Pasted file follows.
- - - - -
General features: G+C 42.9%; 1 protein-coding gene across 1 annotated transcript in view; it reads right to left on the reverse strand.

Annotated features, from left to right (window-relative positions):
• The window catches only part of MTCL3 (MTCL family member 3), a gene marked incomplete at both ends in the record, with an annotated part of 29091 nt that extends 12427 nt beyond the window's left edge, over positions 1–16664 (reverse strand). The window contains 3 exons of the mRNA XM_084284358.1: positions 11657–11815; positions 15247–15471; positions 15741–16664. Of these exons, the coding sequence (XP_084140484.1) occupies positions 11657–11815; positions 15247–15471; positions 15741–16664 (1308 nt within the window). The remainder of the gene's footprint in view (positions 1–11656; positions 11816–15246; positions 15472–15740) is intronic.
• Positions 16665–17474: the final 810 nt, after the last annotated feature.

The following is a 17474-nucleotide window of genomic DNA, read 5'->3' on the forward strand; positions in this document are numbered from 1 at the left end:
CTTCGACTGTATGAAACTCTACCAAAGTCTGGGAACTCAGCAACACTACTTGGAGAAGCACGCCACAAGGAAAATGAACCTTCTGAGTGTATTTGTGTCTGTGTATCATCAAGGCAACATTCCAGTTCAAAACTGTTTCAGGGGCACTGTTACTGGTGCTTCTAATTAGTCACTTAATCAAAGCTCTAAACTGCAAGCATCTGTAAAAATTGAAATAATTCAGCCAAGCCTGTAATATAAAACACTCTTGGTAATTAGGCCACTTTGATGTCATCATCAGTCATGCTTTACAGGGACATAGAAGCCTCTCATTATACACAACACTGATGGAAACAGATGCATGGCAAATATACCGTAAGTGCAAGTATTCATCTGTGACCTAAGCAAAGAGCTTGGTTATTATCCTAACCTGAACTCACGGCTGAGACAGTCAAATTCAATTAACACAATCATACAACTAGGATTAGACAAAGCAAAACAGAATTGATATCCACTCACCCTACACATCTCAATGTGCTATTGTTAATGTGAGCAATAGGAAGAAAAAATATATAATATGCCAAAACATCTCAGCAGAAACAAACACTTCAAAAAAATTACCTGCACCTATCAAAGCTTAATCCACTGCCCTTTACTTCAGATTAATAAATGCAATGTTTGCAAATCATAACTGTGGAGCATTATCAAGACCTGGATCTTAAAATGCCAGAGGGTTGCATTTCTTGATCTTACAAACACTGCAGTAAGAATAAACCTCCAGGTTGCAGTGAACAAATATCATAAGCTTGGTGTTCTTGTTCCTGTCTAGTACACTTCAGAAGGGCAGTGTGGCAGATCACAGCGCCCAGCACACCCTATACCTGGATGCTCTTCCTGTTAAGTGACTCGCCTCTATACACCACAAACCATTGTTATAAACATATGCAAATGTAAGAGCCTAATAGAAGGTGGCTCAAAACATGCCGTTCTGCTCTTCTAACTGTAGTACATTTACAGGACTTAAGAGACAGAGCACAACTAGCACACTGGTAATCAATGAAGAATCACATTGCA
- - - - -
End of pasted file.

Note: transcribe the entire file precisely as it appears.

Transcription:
General features: G+C 42.9%; 1 protein-coding gene across 1 annotated transcript in view; it reads right to left on the reverse strand.

Annotated features, from left to right (window-relative positions):
• The window catches only part of MTCL3 (MTCL family member 3), a gene marked incomplete at both ends in the record, with an annotated part of 29091 nt that extends 12427 nt beyond the window's left edge, over positions 1–16664 (reverse strand). The window contains 3 exons of the mRNA XM_084284358.1: positions 11657–11815; positions 15247–15471; positions 15741–16664. Of these exons, the coding sequence (XP_084140484.1) occupies positions 11657–11815; positions 15247–15471; positions 15741–16664 (1308 nt within the window). The remainder of the gene's footprint in view (positions 1–11656; positions 11816–15246; positions 15472–15740) is intronic.
• Positions 16665–17474: the final 810 nt, after the last annotated feature.

The following is a 17474-nucleotide window of genomic DNA, read 5'->3' on the forward strand; positions in this document are numbered from 1 at the left end:
CTTCGACTGTATGAAACTCTACCAAAGTCTGGGAACTCAGCAACACTACTTGGAGAAGCACGCCACAAGGAAAATGAACCTTCTGAGTGTATTTGTGTCTGTGTATCATCAAGGCAACATTCCAGTTCAAAACTGTTTCAGGGGCACTGTTACTGGTGCTTCTAATTAGTCACTTAATCAAAGCTCTAAACTGCAAGCATCTGTAAAAATTGAAATAATTCAGCCAAGCCTGTAATATAAAACACTCTTGGTAATTAGGCCACTTTGATGTCATCATCAGTCATGCTTTACAGGGACATAGAAGCCTCTCATTATACACAACACTGATGGAAACAGATGCATGGCAAATATACCGTAAGTGCAAGTATTCATCTGTGACCTAAGCAAAGAGCTTGGTTATTATCCTAACCTGAACTCACGGCTGAGACAGTCAAATTCAATTAACACAATCATACAACTAGGATTAGACAAAGCAAAACAGAATTGATATCCACTCACCCTACACATCTCAATGTGCTATTGTTAATGTGAGCAATAGGAAGAAAAAATATATAATATGCCAAAACATCTCAGCAGAAACAAACACTTCAAAAAAATTACCTGCACCTATCAAAGCTTAATCCACTGCCCTTTACTTCAGATTAATAAATGCAATGTTTGCAAATCATAACTGTGGAGCATTATCAAGACCTGGATCTTAAAATGCCAGAGGGTTGCATTTCTTGATCTTACAAACACTGCAGTAAGAATAAACCTCCAGGTTGCAGTGAACAAATATCATAAGCTTGGTGTTCTTGTTCCTGTCTAGTACACTTCAGAAGGGCAGTGTGGCAGATCACAGCGCCCAGCACACCCTATACCTGGATGCTCTTCCTGTTAAGTGACTCGCCTCTATACACCACAAACCATTGTTATAAACATATGCAAATGTAAGAGCCTAATAGAAGGTGGCTCAAAACATGCCGTTCTGCTCTTCTAACTGTAGTACATTTACAGGACTTAAGAGACAGAGCACAACTAGCACACTGGTAATCAATGAAGAATCACATTGCA